We welcome a guest post from Leah Scragg, responding to this summer’s discussion of attribution on the blog (see here).
This post joins a very interesting discussion of attribution studies somewhat late in the day but I would like to put forward a couple of ideas in relation to the question of why attribution matters. Like some previous contributors, I am alienated by the aggressive tone of much of the work in this field and the pointlessness of regarding sole authorship as the ‘gold standard’ or ‘default setting’ (to use Andy Kesson’s terms) for the investigation of sixteenth-century authorial practise. Nevertheless, it seems to me that the devising of reliable authorship tests has a utility that extends far beyond the disintegration and redistribution of canons, in that it enables a fuller understanding of the community of creative artists in play (if not in physical proximity to one another) in the composition of many early modern works. Though the Elizabethan progress entertainments fall outside the scope of Before Shakespeare, they offer an insight for the twenty-first-century reader into the complex composition of such communities, and the problem for contemporary criticism of comprehending how the work of the various agencies was brought together into a coherent whole. Seven writers (William Hunnis, George Gascoyne, George Ferris, John Badger, Richard Mulcaster, William Patten, and Henry Goldingham) are known, for example, to have contributed to the Entertainment at Kenilworth, together with a host of musicians, costume designers, and artificers of a variety of kinds. Though some elements of these writers’ contributions are capable of being viewed as separate works, cross referencing between them endows the entertainment as a whole with a coherence that implies the role of some species of designer in the construction of the event, who might well be regarded as its author but who cannot be accommodated within the terms in which the authorial process is currently conceived. Conversely, the work of any one of the contributors cannot be incorporated into their canon in any meaningful sense in that it forms part of a construct which is the product of another’s design, and which is robbed of its full import when dislocated from the composition as a whole. The more the agencies involved in such projects can be identified, the fuller our understanding of the extraordinary diversity of writers employed in the construction of early modern ‘shows’, and the variety of contexts in which the talents of those currently situated in a specific theatrical arena were brought into play. In short, attribution study in such cases has a significant, if paradoxical, role to perform in that it vividly exhibits the limitations of author-based accounts of products of the Elizabethan stage.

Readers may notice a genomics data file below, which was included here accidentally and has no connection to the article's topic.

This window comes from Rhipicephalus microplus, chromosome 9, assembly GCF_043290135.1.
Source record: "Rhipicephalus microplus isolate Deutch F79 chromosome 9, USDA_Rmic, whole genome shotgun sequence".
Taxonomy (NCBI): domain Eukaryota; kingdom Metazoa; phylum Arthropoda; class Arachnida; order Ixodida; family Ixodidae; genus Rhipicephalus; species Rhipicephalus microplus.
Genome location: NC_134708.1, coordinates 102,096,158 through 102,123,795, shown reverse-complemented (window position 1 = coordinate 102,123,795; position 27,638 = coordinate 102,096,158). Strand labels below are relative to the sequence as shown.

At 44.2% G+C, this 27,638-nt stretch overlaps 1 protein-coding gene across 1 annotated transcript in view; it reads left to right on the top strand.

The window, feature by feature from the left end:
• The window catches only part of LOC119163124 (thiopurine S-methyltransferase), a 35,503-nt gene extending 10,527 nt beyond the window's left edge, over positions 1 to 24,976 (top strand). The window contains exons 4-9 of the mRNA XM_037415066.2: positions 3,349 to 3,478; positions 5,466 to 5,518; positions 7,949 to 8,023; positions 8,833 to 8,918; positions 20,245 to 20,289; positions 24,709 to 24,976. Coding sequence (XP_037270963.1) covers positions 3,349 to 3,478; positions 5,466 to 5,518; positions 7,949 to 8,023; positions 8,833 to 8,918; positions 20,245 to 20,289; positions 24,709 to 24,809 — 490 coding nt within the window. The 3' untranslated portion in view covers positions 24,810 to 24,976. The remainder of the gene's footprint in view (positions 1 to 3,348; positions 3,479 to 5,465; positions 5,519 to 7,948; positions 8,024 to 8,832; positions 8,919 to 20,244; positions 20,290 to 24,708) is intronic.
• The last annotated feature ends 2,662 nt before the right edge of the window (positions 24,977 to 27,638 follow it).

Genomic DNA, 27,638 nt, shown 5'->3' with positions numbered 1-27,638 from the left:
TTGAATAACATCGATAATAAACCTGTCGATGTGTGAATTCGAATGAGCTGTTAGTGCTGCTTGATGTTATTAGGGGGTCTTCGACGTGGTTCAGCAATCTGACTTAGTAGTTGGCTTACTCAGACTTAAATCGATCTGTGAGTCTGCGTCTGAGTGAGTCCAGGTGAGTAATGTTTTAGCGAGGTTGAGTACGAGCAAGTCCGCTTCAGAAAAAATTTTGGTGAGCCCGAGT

Conversely, this peculiarly defensive branch of literary studies might be prayed in aid of a rather different area of research. The location of a particular author’s hand in the context of a specific work speaks not only to who wrote what but to who wrote when. The Entertainment at Chiswick composed in 1602 provides a useful example. The piece is attributed to John Lyly in a contemporary transcription of the text, and the style employed in the two brief speeches of which it consists is redolent of Lyly’s canonical works. Lyly’s authorship has nevertheless been discounted on the grounds that he is generally supposed to have ceased writing following the closure of Paul’s Boys, a decade before the entertainment was composed, though recent scholars have consistently disputed that contention. Should attribution tests be devised capable of confirming the reliability of the contemporary witness, the door would be finally be open to an entirely fresh, evidence-based investigation into the later phase of Lyly’s career rather than one rooted in unfounded assumption.
In brief, less blinkered aggression and more cooperation could be of considerable help to us all.